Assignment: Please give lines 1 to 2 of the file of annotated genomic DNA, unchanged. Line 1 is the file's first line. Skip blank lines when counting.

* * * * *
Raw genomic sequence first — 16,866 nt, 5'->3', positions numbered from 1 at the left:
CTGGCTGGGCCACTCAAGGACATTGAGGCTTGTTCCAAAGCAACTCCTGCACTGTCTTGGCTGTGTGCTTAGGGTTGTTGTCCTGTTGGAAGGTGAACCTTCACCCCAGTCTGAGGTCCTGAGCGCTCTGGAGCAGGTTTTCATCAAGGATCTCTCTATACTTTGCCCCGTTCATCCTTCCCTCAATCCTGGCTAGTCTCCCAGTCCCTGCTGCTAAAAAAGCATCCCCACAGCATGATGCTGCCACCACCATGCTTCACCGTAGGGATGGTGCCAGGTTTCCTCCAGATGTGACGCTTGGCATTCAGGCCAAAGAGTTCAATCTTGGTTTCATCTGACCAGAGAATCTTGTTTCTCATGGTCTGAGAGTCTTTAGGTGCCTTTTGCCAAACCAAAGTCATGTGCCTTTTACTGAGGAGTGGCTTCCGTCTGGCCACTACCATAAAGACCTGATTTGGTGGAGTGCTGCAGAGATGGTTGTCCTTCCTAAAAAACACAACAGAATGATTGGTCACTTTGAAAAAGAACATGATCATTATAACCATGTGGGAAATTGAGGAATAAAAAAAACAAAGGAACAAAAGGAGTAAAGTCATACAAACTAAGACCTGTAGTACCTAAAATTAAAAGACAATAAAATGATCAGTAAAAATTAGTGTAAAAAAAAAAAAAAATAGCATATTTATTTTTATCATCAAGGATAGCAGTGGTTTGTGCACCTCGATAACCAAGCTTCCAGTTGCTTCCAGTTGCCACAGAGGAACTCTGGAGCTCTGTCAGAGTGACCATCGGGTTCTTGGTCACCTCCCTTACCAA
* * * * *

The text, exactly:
Raw genomic sequence first — 16,866 nt, 5'->3', positions numbered from 1 at the left:
CTGGCTGGGCCACTCAAGGACATTGAGGCTTGTTCCAAAGCAACTCCTGCACTGTCTTGGCTGTGTGCTTAGGGTTGTTGTCCTGTTGGAAGGTGAACCTTCACCCCAGTCTGAGGTCCTGAGCGCTCTGGAGCAGGTTTTCATCAAGGATCTCTCTATACTTTGCCCCGTTCATCCTTCCCTCAATCCTGGCTAGTCTCCCAGTCCCTGCTGCTAAAAAAGCATCCCCACAGCATGATGCTGCCACCACCATGCTTCACCGTAGGGATGGTGCCAGGTTTCCTCCAGATGTGACGCTTGGCATTCAGGCCAAAGAGTTCAATCTTGGTTTCATCTGACCAGAGAATCTTGTTTCTCATGGTCTGAGAGTCTTTAGGTGCCTTTTGCCAAACCAAAGTCATGTGCCTTTTACTGAGGAGTGGCTTCCGTCTGGCCACTACCATAAAGACCTGATTTGGTGGAGTGCTGCAGAGATGGTTGTCCTTCCTAAAAAACACAACAGAATGATTGGTCACTTTGAAAAAGAACATGATCATTATAACCATGTGGGAAATTGAGGAATAAAAAAAACAAAGGAACAAAAGGAGTAAAGTCATACAAACTAAGACCTGTAGTACCTAAAATTAAAAGACAATAAAATGATCAGTAAAAATTAGTGTAAAAAAAAAAAAAAATAGCATATTTATTTTTATCATCAAGGATAGCAGTGGTTTGTGCACCTCGATAACCAAGCTTCCAGTTGCTTCCAGTTGCCACAGAGGAACTCTGGAGCTCTGTCAGAGTGACCATCGGGTTCTTGGTCACCTCCCTTACCAA